Dorna has signed “a preliminary agreement” with Rio Motosports, a company formed to promote racing in the South American country, for a return to the calendar in 2021.
The circuit will first have to be built and then homologated, and at this stage J-R Pereira, the company’s COO, could do more than talk about “the racetrack we hope will be built in the city.”
Brazil has a chequered history, with three races at the inland Goiania circuit between 1987 and 1989, a single controversial outing at the Sao Paulo track in 1992 – where a riders’ strike on safety grounds was narrowly averted, then a run from 1995 to 2004 at the now extinct Jacarepagua circuit outside Rio.
A new sponsor and a new double-storey trailer marked a fresh evolution in the Clinica Mobile, with more space, more facilities, and a closer link with Dorna’s own medical staff.
The mobile clinic was founded by Dr Claudio Costa in 1977, and has grown in popularity and status ever since, with almost all riders owing it some sort of a debt, sometimes very large indeed.
Now backed by European medical group Quirónsalud, the latest iteration has one medical room, two rooms for physiotherapy, another for rehab and relaxation, plus a reception area and “a spectacular terrace”. In addition there are two offices, one for Dr Michele Zasa, Head of the Clinica Mobile, and one for Dr Angel Charte, MotoGP Medical Director. This, according to an official statement, will allow even better integration between the Clinica and Dorna’s Medical Direction.
The Clinica has a rotating staff of 25, with six physios, one doctor, two trauma and orthopaedic surgeons and one radiographer at each GP.
Footnote: the Clinica can find itself in opposition with each circuit’s medical staff, depending on local regulations; while not all riders rely on it. For example, at Catalunya Franco Morbidelli, who was wearing a neck brace on Saturday after a couple of Friday spills, went to a local hospital for a second opinion.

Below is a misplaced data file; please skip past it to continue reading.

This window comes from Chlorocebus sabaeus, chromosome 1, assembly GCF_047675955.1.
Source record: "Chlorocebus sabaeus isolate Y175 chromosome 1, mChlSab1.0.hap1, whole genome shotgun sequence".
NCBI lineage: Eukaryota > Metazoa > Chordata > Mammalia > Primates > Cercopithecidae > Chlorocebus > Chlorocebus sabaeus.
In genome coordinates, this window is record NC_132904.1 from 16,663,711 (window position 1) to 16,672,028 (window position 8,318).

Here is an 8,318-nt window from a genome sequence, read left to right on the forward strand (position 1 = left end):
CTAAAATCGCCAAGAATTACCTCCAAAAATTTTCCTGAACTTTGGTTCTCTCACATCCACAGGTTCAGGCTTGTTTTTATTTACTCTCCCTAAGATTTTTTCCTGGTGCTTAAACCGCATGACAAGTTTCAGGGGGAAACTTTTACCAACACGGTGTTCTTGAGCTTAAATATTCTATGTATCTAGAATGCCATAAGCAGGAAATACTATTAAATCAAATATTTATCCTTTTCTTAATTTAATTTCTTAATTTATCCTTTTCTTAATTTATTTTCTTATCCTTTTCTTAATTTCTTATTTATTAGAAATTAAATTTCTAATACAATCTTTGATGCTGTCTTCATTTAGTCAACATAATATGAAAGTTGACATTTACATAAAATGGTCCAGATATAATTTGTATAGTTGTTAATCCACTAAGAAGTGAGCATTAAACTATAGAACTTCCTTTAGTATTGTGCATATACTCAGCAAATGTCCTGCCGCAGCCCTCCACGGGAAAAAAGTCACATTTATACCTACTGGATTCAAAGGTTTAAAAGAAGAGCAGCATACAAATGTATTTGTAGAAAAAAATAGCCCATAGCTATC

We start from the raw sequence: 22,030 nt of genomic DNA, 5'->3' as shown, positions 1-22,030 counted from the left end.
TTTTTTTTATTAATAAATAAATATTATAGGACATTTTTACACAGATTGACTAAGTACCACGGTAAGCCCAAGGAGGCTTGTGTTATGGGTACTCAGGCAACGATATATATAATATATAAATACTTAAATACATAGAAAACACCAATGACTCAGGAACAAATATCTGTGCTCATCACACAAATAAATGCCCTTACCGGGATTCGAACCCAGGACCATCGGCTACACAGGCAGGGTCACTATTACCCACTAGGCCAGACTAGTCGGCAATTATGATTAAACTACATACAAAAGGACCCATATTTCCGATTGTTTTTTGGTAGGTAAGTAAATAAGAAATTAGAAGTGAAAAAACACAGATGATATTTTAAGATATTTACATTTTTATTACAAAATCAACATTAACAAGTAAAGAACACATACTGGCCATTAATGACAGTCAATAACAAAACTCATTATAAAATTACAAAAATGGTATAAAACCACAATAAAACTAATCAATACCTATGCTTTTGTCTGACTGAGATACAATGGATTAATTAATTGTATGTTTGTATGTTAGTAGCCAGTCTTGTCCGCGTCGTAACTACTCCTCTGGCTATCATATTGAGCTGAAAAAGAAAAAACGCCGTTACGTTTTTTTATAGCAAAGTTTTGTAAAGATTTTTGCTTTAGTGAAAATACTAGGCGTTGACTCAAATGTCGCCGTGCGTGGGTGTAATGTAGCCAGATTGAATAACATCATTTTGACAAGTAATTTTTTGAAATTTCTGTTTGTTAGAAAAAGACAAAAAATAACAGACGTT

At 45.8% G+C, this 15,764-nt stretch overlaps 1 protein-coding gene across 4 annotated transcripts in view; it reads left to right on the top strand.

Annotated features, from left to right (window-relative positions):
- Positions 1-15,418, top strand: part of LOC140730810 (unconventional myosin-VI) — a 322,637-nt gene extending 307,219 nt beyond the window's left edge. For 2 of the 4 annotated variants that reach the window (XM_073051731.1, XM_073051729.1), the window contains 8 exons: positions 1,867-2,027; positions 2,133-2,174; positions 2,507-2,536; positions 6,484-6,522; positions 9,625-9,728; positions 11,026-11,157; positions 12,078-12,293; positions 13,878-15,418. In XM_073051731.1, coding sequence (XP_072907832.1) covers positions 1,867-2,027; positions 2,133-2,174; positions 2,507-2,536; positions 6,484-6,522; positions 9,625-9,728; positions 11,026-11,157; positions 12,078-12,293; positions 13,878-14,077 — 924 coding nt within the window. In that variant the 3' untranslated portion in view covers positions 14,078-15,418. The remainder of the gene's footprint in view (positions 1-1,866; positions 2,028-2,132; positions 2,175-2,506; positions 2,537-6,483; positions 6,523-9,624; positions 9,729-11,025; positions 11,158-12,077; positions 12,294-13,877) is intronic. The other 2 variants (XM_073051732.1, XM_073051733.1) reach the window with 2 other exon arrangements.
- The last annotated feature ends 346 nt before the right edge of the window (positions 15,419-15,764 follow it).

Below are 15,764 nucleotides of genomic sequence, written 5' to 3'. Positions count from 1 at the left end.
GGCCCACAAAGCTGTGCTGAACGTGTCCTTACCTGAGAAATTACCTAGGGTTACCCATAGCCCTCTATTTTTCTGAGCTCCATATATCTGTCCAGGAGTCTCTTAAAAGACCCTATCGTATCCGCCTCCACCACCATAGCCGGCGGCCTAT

While the new surface and return to the sweeping last corners won universal respect, some riders – the most prominent Marc Marquez – were still unhappy with the emphasis on F1 at the track.
It shows in slightly raised kerbs, which mean – on the inside of corners – a different level of contact for riders knee and elbow sliders.
Nico Antonelli, one of Moto3’s unluckier riders, was out of the race after a Friday crash meant he was ruled unfit to ride on Saturday. The 22-year-old Italian had dislocated his left shoulder, an aggravation of an earlier injury.
It’s almost like clockwork. Marquez loses the front. Marquez digs in his knee. The bike slides out of control. And then he gets it back. The World Champion accomplished another epic safe at the end of FP4, having to dig in twice in the fast third-gear final corner as the front wheel painted a black stripe maybe 40 metres or more in length. Just amazing.
It came after he’d failed to get into the free-practice top ten for only the second time in his MotoGP career.
The first time was at Mugello in 2015, when he was eleventh in the three sessions – and to the astonishment of all he didn’t make it into Q2, with Yonny Hernandez and Aleix Espargaro condemning him to 13th on the grid. He crashed out of the race after coming through to third.
Yamaha’s struggle to regain strength and avoid the problems of poor grip in hot conditions took a novel turn at sunny Catalunya – with a skeletal rear fender. The deeply slotted hugger is intended to allow a cooling draft to reach the rear tyre.